Talking about the run-up to the Singularity makes sense for several different reasons. One is, we have to get through it. The other is that it is our opportunity, as the chief players… it’s our opportunity to make things turn out safely and happily. In the meantime, at just the level of just getting one’s job done, I think there are real changes that are going to be happening in education and more broadly in training issues. I think one thing that is going to become more-and-more evident is the fact that we have seven billion people out there who are variously good … very good … at different things. And, there are ways of enhancing and amplifying that by collaboration. And, when I say “collaboration” […] it is a very good thing. But, if you look at some of the group mind projects and crowdsourcing projects, there is very great imagination that can be exercised in making collaboration effective. One thing is to interface people who have very different skills — that can actually be helped a lot by the network.
When dealing with unknown futures, it remains unknown how to prepare people best for these futures. He states that the best pathway involves teaching children “to learn how to learn” (a key theme in Fast Times at Fairmont High), and that we need to encourage the development of positive futures by attending to diversity in our learning systems. We need to not facilitate the formation of diverse students, but we also need to abandon a monoculture approach to education and attend to a diverse ecology of options in teaching and evaluation.
Most importantly, to meet the individual needs of students, he believes, we need to focus on “shifting the emphasis from intense attention to process and having the process of the teaching right … shifting that attention to having independent rating agencies that are not so much interested in process as they are in giving reliable rating information to people who have to judge the results of the money that is being spent on the education.”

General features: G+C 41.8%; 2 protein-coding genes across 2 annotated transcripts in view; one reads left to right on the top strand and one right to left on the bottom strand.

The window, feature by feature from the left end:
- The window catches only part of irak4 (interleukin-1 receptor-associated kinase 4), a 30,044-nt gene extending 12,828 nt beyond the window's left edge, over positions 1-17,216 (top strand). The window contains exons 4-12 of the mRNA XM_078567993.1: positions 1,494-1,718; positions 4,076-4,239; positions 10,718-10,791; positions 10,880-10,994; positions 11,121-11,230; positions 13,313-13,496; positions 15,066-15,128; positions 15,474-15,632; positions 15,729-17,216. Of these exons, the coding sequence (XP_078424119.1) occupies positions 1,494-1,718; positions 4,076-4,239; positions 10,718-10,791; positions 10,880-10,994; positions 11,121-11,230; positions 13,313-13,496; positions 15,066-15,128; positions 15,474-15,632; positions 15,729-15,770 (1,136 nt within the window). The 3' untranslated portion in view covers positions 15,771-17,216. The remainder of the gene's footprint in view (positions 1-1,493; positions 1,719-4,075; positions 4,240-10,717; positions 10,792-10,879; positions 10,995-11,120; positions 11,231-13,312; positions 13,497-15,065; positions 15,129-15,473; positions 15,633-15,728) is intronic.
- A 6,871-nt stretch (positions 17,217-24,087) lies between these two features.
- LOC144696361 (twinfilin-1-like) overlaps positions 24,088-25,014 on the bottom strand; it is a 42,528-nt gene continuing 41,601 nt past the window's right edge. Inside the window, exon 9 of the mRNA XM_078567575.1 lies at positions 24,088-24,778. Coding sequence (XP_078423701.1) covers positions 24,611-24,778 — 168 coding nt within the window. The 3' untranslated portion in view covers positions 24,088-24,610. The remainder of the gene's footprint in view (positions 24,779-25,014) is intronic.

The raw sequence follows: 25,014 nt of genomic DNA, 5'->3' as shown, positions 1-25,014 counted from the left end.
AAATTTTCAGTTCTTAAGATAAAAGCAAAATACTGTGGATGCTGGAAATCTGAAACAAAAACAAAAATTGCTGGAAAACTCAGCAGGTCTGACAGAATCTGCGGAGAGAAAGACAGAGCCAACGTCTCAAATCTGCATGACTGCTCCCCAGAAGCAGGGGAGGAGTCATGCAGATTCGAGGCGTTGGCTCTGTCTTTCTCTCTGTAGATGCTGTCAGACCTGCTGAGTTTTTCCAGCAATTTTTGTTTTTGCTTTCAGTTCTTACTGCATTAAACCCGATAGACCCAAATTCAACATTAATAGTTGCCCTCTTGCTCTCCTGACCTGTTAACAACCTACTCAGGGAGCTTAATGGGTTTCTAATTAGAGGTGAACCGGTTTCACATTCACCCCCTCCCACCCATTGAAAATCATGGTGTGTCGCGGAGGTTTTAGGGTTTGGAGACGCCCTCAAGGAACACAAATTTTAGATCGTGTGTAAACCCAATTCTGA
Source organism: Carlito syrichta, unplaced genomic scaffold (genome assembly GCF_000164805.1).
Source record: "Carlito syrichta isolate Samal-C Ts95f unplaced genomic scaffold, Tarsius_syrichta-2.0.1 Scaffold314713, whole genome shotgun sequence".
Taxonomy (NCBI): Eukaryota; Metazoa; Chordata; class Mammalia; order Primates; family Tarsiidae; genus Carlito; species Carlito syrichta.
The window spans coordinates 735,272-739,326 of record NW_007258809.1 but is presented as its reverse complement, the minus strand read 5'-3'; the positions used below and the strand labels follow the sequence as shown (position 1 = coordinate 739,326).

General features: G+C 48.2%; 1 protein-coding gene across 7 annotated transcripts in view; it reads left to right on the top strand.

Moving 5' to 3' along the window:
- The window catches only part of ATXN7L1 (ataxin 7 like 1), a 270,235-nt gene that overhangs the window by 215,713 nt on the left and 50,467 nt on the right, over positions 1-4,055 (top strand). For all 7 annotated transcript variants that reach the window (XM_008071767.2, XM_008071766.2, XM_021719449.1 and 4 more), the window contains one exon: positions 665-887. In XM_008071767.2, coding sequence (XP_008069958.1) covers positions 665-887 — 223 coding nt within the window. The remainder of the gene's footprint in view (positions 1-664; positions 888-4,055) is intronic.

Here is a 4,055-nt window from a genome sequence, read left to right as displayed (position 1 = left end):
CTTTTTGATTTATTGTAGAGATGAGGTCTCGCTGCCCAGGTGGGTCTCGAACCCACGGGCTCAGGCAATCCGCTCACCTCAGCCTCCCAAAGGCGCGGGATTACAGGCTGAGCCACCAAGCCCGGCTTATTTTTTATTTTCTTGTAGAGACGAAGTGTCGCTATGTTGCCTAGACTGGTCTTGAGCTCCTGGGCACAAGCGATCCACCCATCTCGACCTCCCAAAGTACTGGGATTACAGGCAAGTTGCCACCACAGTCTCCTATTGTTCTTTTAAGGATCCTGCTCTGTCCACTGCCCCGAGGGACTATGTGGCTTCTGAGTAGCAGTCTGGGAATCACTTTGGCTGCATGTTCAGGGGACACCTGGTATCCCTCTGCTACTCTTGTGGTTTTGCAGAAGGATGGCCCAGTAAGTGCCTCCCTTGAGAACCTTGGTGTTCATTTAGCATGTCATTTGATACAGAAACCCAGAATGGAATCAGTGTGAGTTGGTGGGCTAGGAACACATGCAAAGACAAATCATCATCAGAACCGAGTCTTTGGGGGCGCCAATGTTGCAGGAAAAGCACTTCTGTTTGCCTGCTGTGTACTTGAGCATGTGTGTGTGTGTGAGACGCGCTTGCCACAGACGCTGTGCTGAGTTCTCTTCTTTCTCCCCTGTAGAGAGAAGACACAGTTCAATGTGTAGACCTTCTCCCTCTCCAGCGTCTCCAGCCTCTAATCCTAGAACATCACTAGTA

To highlight the paper further, the publisher has made the article free for download for the next three months. In the piece, Harkins and Moravec introduce systemic approaches to knowledge development and application — that is, a framework which provides a systems-language descriptive means for understanding and engaging in an expanding ecology of knowledge development options. We call this “MET” : mechanical (conservatively repetitive), evolutionary (self-organizing), and teleogenic (purposively creative). Many of the characteristics of the MET framework are summarized in this table (click to enlarge):
From the article:
American preK-12 schooling systems may be primarily mechanical, but some of their students may learn at home or on the internet in parallel evolutionary and teleological ways. The question is how such students can survive the conservative impacts of the outdated majority culture mechanical model, especially if it is delivered in unsophisticated and undemanding ways. They may have to depend upon self-education, the help of their parents, and luck to avoid becoming the casualties of a declining knowledge-resistant culture. We believe that the MET archetypes, buttressed by [augmented reality], can help such people, beginning immediately.